By Adam Eliyahu Berkowitz
“Tremble, you earth, at the presence of the Lord, at the presence of the God of Jacob.” (Psalms 114:7)
Thursday morning, at 5:39 local time, a 4.4 magnitude earthquake occurred in the Dead Sea region of Israel, an area that is the deepest depression on the face of the planet. Though there were no reports of injury or damage in Israel or neighboring Jordan, it is certainly worth considering the meaning of the event, especially in light of other recent earthquakes that have hit Israel and the catastrophic earthquake that hit a struck Nepal a few months ago.
Biblical scholars explain that the name of God, “Elohim”, refers to the aspect revealed through nature and linked to judgment. For early man, and even today, every natural phenomenon can be an awe inspiring experience, an occasionally fearsome reminder of our mortality. An earthquake is, quite literally, a moving experience.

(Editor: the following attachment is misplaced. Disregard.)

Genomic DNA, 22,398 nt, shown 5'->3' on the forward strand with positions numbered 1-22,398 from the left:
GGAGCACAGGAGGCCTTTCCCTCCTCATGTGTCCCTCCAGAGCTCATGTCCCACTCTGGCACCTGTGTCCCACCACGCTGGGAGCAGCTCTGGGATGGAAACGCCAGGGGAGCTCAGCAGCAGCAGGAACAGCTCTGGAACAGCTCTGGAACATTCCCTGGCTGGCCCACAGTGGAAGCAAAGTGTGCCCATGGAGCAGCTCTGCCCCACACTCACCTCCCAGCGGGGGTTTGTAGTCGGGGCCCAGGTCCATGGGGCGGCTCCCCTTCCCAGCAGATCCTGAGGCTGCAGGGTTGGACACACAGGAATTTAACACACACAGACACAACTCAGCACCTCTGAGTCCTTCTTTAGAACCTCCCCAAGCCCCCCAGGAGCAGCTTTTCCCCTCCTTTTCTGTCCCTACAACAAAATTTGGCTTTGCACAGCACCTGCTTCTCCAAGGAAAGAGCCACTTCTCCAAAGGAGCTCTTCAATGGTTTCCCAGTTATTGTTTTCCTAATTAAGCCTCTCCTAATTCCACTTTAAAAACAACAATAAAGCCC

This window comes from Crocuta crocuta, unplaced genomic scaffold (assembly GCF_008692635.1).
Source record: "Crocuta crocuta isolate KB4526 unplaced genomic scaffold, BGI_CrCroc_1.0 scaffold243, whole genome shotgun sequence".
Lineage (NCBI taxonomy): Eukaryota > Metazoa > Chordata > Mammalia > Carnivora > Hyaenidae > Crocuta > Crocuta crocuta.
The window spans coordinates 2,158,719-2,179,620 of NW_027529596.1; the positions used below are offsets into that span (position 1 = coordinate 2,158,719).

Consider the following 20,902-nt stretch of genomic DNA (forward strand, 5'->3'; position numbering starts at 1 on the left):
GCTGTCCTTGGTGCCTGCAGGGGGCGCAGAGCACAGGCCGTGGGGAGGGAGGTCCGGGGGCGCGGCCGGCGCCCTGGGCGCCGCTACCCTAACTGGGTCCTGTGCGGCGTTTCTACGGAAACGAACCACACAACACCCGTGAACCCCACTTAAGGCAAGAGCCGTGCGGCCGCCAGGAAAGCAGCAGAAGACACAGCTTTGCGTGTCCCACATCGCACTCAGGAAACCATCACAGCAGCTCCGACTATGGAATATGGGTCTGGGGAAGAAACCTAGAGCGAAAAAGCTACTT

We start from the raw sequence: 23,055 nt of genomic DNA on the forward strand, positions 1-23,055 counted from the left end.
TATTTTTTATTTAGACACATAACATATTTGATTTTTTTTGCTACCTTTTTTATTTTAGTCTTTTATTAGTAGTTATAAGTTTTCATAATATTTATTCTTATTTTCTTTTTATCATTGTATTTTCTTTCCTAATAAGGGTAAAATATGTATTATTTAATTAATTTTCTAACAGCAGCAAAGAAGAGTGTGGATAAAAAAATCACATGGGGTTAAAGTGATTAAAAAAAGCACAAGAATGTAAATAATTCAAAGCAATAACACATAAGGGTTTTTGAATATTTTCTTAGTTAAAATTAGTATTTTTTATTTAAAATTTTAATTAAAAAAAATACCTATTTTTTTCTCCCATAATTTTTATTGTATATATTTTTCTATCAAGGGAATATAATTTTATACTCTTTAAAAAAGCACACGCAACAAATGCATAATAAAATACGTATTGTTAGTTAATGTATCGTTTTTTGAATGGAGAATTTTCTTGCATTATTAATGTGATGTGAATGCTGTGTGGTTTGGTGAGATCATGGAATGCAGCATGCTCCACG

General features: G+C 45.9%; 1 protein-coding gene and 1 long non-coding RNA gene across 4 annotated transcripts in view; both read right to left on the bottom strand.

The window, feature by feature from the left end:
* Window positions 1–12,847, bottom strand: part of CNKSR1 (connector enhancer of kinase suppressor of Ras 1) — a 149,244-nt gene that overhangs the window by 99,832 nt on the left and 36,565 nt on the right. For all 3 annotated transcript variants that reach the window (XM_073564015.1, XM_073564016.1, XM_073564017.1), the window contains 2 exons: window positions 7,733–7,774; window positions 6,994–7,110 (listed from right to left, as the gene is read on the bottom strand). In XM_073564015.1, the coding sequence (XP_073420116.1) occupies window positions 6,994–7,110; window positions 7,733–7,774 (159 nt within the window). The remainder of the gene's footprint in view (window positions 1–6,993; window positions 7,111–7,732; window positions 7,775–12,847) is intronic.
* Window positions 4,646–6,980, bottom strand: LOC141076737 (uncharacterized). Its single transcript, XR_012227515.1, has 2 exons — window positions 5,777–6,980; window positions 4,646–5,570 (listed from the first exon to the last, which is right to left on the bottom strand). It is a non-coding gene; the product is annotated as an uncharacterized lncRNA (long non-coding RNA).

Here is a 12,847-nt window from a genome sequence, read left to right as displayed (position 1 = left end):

Scientists have noted that the Dead Sea Rift has affected human civilization through time as well as the flora and fauna of the region, causing migrations and creating water sources. However, it should be noted that the location of Thursday’s earthquake is the precise region of Jericho, known for its city walls that came tumbling down, and also the area of Sodom and Gomorra. A biblical perspective certainly seems in order when considering occurrences of geological proportions.
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